Sunday, January 09, 2005

Modern Aesop's Fables: The Ethical Relevance of Star Trek PART 2 of 7


The beginning of it all. Who knew that when this show, dubbed “Wagon Train to the Stars,” premiered it would revolutionize science fiction and television as we knew it. People tuned in each week for an exhilarating and optimistic view of the future and got far more than they expected. “Like any great work of art or literature, the Star Trek universe has an integrity and a resonance all its own, a completeness unrivaled by any other kind of science fiction. Any great work of literature is great because it somehow supercedes that which has come before, and Star Trek is no exception,” claims Thomas Richards. “It utterly supercedes both in depth and breadth the science fictions which have come before it. There is really nothing like Star Trek” (4). This new show did not, by a long shot, fit the standard mold. It was unique in every possible way. Here was a universe populated by people of all different shapes, colors and sizes who lived their lives in drastically different ways than ours, and seemed to have moved beyond the things we so graphically found ourselves viewing on the nightly news. Here was a group of people who lived not only at peace with one another, but also in an enriching and symbiotic environment in which they genuinely learned from one another. “In each of the television series, the most interesting characters frequently are those who are like us but also not quite like us. Star Trek encourages us to imagine what life is like from the nonhuman point of view,” declares philosopher Richard Hanley. “It teaches us something about ourselves and it exposes to popular consciousness (and so calls into question) the common conviction that members of the species Homo sapiens necessarily occupy a special place in the cosmos” (4).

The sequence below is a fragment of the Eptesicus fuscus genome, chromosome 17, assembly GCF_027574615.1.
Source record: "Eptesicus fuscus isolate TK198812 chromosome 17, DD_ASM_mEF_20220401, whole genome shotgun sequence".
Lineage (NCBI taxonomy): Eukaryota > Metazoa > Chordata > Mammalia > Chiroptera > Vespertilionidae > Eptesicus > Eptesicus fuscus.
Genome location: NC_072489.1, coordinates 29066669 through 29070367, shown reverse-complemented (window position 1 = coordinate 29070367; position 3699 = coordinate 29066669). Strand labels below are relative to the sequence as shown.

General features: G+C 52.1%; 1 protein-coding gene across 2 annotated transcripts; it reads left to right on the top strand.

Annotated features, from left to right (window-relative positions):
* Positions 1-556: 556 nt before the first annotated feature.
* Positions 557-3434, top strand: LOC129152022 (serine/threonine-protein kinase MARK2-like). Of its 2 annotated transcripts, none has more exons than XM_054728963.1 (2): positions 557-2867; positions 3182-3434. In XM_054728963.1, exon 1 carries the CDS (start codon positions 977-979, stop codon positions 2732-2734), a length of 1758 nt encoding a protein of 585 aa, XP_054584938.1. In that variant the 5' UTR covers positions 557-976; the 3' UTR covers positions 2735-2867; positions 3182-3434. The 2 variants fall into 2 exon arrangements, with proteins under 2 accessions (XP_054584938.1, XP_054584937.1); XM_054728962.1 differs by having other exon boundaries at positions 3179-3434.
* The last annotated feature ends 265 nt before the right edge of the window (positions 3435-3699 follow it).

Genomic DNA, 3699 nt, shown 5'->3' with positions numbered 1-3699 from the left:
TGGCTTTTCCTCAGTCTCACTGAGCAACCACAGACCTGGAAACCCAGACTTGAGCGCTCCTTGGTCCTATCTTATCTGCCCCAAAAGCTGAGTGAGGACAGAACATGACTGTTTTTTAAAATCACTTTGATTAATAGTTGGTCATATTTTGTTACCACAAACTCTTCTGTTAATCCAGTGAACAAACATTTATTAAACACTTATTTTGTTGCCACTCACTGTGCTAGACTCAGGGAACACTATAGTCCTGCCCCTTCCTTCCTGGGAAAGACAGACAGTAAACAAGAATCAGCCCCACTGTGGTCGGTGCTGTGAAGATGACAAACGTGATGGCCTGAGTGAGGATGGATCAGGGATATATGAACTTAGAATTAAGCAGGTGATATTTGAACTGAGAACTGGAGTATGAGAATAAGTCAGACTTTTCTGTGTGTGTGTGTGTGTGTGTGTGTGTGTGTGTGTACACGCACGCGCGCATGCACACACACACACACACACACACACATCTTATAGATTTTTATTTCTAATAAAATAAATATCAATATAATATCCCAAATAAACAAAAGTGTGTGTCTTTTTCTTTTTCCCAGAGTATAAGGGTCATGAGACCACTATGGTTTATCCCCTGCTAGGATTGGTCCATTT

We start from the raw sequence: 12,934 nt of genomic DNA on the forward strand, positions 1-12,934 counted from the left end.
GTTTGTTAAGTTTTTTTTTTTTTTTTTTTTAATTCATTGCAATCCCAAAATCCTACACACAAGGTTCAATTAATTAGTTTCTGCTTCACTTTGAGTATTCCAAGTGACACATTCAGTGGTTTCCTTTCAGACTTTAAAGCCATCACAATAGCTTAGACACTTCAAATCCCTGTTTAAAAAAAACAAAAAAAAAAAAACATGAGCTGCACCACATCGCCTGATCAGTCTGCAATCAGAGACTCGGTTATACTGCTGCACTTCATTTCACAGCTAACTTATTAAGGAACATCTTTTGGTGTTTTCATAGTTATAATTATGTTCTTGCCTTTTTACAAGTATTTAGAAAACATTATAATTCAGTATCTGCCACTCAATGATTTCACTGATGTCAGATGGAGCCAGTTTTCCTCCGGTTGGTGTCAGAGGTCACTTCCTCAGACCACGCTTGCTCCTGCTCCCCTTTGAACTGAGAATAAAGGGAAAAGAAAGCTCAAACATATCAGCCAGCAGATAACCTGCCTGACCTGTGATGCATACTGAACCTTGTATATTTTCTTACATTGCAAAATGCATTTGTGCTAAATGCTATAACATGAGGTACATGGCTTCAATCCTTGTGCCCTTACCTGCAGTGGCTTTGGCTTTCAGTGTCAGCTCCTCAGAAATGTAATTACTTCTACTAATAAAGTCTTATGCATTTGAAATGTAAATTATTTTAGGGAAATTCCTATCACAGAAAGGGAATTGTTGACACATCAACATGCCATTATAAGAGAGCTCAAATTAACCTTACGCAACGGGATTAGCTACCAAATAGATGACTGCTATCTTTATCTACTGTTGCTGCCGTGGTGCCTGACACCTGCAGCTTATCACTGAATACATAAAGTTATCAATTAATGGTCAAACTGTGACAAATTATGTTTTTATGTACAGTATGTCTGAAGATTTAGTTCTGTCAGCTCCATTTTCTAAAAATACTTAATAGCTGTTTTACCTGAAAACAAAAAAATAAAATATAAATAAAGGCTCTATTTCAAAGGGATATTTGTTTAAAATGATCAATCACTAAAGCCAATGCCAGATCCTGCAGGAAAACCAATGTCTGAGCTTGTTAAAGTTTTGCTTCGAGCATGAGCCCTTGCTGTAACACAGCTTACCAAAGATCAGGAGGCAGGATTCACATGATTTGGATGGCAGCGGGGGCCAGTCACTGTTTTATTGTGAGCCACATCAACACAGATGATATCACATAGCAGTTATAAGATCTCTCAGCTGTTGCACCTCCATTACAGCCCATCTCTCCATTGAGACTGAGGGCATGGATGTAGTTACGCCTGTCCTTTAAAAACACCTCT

One need only look at the bridge of the original Enterprise to see this multiculturalism at work. In turbulent 1960s America, entrenched in the Cold War abroad and race wars at home, Kirk’s bridge reads like a modern affirmative action advocate’s dream. The communications officer was not only a woman but a black woman. The navigator and helmsman were Russian and Asian, respectively. The second in command was a human/alien hybrid. The Original Series also presented a world in which the unknown was not to be feared but embraced. “In a very real sense, there are no monsters in the Star Trek universe, just living beings whose existence has yet to become familiar” (Richards 164). It taught us that just because someone is different than we are does not make that person someone to be feared or avoided. Additionally, Star Trek invested itself in powerful and controversial themes. “Star Trek routinely tackled subjects other shows were frightened to touch” (Marinaccio 52). The original series constantly pushed the boundaries of societal norms, at times making history, as when it portrayed television’s first interracial kiss.